These are the new rules that will help me survive CPE this summer:
Pacing: I have been spoiled, I know. Before this summer, I worked mostly from home at my own pace. Took breaks whenever I pleased. Spent most of the day sitting at a computer. Now I am on my feet most of the day, have set office hours, and hardly any time for breaks. How do people who work in offices get their laundry done?! I start every day exhausted and end every day revved up from the encounters I’ve had. To make it through, I’m going to have to use my non-work time wisely. On the other hand, my legs have never seen so many stairs in a single day. That’s good, right?
Eating: See above. I used to eat whatever I wanted whenever I was hungry. Now, I pack a lunch and hope not to forget my travel mug for routine caffeine reinforcement. Some of you will remind me that I could eat at the hospital cafeteria. Go ahead and eat there if you want, I will not be dining there very often – one visit taught me that. On the other hand, every Wednesday is Hot Cookie Day! Cookies as big as my face.
Don’t be afraid to be stupid: This gig is so completely new to me. Everything about it, from the actual patient visits to the technology. I required a remedial lesson in using my pager today. And it isn’t even that complicated. There is no time to be proud in this job, so I hope people can put up with lots of repetition and forgetfulness on my part until things become routine.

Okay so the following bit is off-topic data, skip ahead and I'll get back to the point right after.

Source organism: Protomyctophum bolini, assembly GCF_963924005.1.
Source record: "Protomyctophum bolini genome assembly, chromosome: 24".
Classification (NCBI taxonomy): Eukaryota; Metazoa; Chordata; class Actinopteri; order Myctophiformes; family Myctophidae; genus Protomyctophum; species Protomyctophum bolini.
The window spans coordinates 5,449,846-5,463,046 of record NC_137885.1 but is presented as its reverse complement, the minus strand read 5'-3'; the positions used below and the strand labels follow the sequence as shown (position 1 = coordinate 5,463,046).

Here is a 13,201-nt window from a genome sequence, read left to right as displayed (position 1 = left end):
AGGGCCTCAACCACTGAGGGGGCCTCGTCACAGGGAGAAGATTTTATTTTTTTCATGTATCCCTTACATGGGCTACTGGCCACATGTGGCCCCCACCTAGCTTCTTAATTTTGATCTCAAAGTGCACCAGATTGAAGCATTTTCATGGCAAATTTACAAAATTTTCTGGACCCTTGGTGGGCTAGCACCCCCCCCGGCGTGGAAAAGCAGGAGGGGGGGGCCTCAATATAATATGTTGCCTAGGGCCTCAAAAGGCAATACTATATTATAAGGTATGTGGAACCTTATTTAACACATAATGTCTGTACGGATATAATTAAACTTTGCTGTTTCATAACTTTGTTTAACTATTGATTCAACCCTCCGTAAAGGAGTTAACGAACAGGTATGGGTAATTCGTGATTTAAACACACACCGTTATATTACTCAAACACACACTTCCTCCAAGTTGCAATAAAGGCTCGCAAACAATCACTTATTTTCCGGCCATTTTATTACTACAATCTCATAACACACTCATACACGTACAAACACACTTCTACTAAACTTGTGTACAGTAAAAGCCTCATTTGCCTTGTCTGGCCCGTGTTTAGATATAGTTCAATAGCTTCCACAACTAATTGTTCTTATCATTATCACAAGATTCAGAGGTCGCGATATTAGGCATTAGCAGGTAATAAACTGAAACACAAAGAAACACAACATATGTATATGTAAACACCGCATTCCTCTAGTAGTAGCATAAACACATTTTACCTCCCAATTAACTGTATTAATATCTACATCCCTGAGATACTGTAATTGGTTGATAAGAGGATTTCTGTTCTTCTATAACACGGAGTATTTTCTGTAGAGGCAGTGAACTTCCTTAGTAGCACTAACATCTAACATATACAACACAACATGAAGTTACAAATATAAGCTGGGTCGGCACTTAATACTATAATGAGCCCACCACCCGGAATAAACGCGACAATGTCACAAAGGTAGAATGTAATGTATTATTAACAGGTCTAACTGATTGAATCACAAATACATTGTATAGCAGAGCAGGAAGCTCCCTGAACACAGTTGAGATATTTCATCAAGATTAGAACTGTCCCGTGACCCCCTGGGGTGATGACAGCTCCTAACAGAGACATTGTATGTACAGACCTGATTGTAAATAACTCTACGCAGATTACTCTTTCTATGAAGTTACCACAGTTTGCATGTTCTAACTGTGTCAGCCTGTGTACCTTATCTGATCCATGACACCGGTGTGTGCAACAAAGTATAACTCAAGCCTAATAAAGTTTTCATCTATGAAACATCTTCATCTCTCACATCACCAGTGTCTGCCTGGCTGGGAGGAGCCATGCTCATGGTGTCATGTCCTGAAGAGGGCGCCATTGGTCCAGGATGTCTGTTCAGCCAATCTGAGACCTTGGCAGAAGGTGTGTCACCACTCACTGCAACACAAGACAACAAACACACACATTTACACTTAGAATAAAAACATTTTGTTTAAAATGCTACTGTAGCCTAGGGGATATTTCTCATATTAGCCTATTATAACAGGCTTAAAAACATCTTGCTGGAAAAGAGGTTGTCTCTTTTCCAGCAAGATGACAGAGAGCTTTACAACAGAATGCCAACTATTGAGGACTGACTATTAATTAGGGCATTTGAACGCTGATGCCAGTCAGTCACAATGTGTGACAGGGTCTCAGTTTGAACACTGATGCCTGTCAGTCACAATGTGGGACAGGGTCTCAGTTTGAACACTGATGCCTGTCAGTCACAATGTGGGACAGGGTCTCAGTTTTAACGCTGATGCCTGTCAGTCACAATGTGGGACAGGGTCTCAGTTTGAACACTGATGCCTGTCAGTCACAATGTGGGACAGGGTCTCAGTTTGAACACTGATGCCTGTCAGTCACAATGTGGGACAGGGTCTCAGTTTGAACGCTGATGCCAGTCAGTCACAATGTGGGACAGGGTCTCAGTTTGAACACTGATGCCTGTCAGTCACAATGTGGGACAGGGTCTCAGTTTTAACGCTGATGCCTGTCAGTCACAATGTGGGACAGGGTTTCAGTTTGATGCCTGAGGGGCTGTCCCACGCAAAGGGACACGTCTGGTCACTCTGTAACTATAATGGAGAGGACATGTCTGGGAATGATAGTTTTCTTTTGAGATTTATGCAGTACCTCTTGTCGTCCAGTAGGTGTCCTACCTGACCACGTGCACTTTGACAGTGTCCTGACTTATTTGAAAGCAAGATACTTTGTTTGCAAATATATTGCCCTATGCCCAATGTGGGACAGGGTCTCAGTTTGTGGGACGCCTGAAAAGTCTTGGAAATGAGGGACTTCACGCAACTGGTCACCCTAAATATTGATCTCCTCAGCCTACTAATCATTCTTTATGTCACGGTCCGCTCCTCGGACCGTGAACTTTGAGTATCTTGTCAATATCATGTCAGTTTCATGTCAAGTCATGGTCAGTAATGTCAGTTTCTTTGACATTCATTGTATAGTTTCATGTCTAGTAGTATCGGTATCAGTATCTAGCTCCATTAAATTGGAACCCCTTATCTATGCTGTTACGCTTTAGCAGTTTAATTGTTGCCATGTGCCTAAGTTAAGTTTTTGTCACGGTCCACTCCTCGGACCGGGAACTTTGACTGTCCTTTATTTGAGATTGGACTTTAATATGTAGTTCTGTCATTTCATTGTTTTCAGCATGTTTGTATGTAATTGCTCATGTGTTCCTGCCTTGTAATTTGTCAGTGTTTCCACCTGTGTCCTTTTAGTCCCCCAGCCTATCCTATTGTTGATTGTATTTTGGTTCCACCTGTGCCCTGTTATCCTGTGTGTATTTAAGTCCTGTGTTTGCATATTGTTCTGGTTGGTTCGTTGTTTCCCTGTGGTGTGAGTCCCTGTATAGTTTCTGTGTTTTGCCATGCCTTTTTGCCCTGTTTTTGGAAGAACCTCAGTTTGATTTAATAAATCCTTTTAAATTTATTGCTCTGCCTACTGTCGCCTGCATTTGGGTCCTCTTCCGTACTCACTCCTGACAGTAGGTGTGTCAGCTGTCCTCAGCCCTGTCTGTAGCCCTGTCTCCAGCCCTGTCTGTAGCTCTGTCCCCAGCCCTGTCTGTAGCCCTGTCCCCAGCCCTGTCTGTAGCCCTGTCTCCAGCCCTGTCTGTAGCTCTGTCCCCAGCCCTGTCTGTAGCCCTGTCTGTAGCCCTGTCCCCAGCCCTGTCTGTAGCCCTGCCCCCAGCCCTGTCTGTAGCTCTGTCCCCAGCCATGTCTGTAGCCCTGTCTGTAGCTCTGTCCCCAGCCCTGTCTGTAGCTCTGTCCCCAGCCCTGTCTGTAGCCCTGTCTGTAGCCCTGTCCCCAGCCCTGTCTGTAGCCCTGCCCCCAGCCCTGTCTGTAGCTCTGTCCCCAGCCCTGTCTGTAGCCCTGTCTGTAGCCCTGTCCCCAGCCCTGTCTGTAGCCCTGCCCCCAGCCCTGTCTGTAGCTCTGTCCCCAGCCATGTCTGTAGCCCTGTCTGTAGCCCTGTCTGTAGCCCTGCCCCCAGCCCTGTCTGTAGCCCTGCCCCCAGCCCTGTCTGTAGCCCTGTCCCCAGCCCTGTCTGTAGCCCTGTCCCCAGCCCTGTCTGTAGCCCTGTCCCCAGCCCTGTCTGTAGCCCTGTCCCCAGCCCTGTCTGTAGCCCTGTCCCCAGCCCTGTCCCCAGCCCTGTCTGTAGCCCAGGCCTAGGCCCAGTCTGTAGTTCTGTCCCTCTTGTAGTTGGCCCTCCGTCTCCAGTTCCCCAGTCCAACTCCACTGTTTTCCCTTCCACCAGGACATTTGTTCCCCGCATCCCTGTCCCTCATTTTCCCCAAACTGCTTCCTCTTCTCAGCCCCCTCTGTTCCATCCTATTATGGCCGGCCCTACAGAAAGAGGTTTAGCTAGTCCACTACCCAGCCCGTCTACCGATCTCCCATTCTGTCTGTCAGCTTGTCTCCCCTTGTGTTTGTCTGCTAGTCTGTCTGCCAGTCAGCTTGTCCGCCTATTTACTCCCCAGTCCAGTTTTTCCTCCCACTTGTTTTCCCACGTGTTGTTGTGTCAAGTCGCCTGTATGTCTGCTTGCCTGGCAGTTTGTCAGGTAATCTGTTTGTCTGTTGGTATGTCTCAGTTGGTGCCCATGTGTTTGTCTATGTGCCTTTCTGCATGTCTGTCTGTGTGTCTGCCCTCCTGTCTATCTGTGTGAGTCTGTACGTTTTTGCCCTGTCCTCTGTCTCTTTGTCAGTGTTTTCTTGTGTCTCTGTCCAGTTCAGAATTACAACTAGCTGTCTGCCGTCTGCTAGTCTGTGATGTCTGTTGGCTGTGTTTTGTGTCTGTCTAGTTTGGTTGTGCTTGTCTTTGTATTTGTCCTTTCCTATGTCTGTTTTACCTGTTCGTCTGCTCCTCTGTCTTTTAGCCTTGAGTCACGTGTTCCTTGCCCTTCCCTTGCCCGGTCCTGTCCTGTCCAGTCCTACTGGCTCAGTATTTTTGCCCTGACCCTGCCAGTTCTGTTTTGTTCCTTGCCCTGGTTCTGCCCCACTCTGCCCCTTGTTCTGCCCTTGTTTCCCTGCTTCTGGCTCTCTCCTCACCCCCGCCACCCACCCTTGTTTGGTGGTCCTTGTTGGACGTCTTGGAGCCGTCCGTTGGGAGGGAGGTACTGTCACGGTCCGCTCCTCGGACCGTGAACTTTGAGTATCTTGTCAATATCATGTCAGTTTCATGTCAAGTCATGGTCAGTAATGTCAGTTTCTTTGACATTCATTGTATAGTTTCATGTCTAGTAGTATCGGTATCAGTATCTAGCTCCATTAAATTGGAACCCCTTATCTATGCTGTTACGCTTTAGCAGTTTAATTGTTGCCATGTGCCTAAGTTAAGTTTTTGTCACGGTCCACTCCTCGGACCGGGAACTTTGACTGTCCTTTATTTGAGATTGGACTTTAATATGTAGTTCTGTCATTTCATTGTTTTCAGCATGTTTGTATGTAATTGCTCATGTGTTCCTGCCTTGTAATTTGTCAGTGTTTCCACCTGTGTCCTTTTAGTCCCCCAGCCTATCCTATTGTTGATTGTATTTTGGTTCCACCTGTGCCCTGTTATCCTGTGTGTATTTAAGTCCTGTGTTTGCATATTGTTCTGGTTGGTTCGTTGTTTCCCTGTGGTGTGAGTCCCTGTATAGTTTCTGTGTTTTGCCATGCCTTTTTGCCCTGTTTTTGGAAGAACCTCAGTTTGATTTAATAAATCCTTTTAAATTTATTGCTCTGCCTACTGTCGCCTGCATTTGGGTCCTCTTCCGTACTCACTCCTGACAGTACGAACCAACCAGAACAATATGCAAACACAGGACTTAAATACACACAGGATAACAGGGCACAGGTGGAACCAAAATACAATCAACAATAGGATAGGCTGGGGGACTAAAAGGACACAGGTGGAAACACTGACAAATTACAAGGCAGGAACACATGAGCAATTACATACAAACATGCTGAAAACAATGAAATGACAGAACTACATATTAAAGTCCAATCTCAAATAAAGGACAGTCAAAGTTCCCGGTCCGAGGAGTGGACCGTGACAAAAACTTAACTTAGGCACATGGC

Use on-call time wisely: I will have my first overnight on-call this week. (Perhaps even as you are reading this post?) That means spending the entire night (after a full day of work) at the hospital answering calls to emergencies – from 4 hospitals, actually. My colleagues and I have been reminded over and over not to make extra work for ourselves because things actually do happen in the middle of the night and we need to have the energy to handle them. Does catching up on missed episodes of The Daily Show use too much or too little energy? I will let you know, because that is how I plan to use my time in the sleep room. Until I crash from exhaustion. Anyone who knows me well knows that I fear lack of sleep more than just about anything else.